Vintage Pettitte Shines Against Cincy

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Updated: May 19, 2012
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Jobu Reviews Andy Pettitte’s huge night.

When Andy Pettitte made his 2012 debut last Sunday against the Mariners, he looked good, but I mentioned in my series review that he didn’t quite have the vintage Andy Pettitte stuff. He walked a couple of hitters and left a couple of pitches up in the zone, and he paid for it with two two-run home runs. When Cincinnati came to town on Friday night, so did the Andy Pettitte of old.

It didn’t start out completely cleanly, but it certainly wasn’t Andy’s fault. He struck out the leadoff hitter in the the top of the first inning, but catcher Chris Stewart let the ball get by, and then made a throwing error trying to get the batter at first. Suddenly, there was a runner on second with nobody out. After a sacrifice bunt, there was a man on third with one out, with the biggest bopper on the Reds, Joey Votto, due up. Pettitte hunkered down and put the team on his back, striking out Votto and Brandon Phillips (no slouch either) to get out of the inning. After that, it was smooth sailing.

After that first inning, Andy was nearly un-hittable. No other batter even reached second base on the night. There was a two-out single by Todd Frazier in the second, which Pettitte followed by inducing a pop out from Miguel Cairo. Ryan Hanigan led off the third with a single, and Pettitte followed that up by striking out the next three batters, including Votto again. A two-out single in the fourth by Chris Heisey was also followed by a pop out. In the fifth, Drew Stubbs led off with a single, but a fly out, a caught stealing and a ground out took care of that threat too. The last runner Andy allowed was a one-out walk by Heisey in the top of the seventh, and Andy got out of that one with a line out and a ground ball.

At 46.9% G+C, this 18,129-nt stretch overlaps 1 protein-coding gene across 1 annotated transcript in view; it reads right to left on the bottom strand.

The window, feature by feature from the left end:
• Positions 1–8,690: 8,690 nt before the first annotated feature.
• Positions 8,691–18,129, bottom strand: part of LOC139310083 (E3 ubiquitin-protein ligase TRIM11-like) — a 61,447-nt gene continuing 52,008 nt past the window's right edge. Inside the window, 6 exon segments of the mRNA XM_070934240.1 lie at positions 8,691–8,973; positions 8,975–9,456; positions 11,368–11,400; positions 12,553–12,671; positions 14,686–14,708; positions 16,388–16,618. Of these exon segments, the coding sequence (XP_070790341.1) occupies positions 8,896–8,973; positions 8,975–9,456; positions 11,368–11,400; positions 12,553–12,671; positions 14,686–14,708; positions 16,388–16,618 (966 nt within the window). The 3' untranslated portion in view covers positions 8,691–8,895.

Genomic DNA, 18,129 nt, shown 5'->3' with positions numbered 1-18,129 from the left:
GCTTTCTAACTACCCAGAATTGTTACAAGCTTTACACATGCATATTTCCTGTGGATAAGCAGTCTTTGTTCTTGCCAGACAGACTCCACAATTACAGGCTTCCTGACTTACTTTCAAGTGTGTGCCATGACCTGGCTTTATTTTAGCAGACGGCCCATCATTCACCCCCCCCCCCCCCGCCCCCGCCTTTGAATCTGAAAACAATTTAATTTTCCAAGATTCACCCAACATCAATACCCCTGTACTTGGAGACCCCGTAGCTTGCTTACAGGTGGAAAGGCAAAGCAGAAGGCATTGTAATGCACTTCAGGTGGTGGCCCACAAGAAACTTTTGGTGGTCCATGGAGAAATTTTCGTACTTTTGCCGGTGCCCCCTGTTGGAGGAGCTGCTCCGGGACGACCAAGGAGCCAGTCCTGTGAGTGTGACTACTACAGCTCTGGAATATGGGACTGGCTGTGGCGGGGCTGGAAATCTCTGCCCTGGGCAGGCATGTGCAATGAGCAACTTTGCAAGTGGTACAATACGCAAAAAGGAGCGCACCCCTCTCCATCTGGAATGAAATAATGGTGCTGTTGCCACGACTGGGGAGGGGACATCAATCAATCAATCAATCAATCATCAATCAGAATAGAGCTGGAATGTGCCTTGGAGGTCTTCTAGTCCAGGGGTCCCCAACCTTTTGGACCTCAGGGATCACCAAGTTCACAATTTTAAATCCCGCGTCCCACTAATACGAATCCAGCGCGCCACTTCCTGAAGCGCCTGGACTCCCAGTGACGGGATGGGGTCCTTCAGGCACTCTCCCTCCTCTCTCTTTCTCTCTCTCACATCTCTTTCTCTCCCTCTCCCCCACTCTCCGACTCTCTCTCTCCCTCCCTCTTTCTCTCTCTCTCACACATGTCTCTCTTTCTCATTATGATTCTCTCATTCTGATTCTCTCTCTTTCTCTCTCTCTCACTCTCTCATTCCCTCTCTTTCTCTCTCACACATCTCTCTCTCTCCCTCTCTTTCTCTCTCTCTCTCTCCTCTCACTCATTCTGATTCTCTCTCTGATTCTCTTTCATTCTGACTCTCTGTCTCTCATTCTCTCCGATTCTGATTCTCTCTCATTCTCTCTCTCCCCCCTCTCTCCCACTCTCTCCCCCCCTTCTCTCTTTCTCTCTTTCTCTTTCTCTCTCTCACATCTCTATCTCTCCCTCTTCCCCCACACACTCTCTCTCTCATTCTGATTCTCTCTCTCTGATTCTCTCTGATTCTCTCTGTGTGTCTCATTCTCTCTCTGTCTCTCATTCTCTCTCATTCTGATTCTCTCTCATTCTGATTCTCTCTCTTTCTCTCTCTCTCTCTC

Bronson Arroyo gave up only an RBI grounder through seven, but it wasn't enough. (Frank Franklin II/AP)

Despite being over 100 pitches after the seventh, Girardi sent Pettitte out to pitch the eighth, because Joe likes to see if he can get pitchers to blow their own games, that way Soriano doesn’t have to do it. Instead of blowing it, Pettitte had one of his easier innings of the night, getting Hanigan, Zack Cozart and Stubbs in short order to end his night. After that troublesome first inning, no other Cincinnati Red even reached second base. In a 1-0 game, that’s huge. The Yankees would add three big runs in the bottom of the eighth (we’ll cover this in the series review on Monday), but that came after Pettitte took the team on his back for eight innings with only a one run cushion in what was basically a must win game. Incredible performance. After the eighth, Andy gave way to Boone Logan, who closed things out rather easily as well.

Despite the eighth inning home runs, the hero of this game was definitely Andy Pettitte. This start by Pettitte meant a lot more to this team than the one win in the standings. If you have been reading my Yankees Series Reviews, you know that the Yankees have been struggling lately, both on the mound and at the plate. They needed someone to step up and pitch a gem, and he did it. I think Andy said it best himself during the post-game interview…

“When you’re not really swinging the bat real well, you always just kind of say ‘hey we need somebody to go out there and throw shutout innings.”

Although he jokingly acknowledged that he’s usually not the one to go out there and pitch those shutout innings, he did it tonight, and I think twenty-five guys in the clubhouse and millions of fans at home expelled a big sigh of relief. After Sunday’s outing, I thought Andy was going to be able to help this team in 2012 once he shook off some of the rust that 19 months away from the game will build up. I never thought he’d be this good this quickly, though. I know that one start doesn’t mean Andy will be charging his way toward a Cy Young this year, but he really showed just how much he can help stabilize this team. It was vintage Pettitte; his first win in two years, and just what the Yankees needed.

Pettitte’s Final Line: 8 IP, 4 H, 1 BB, 9 K, 115 pitches.

Boxscore – 5/18/2012

Featured image courtesy of: Frank Franklin II/AP

About Jobu

A brilliant sports mind that began its journey in the dark recesses of communist Cuba, and survived a military dictatorship in Uruguay, has finally come to enlighten the American sports fan.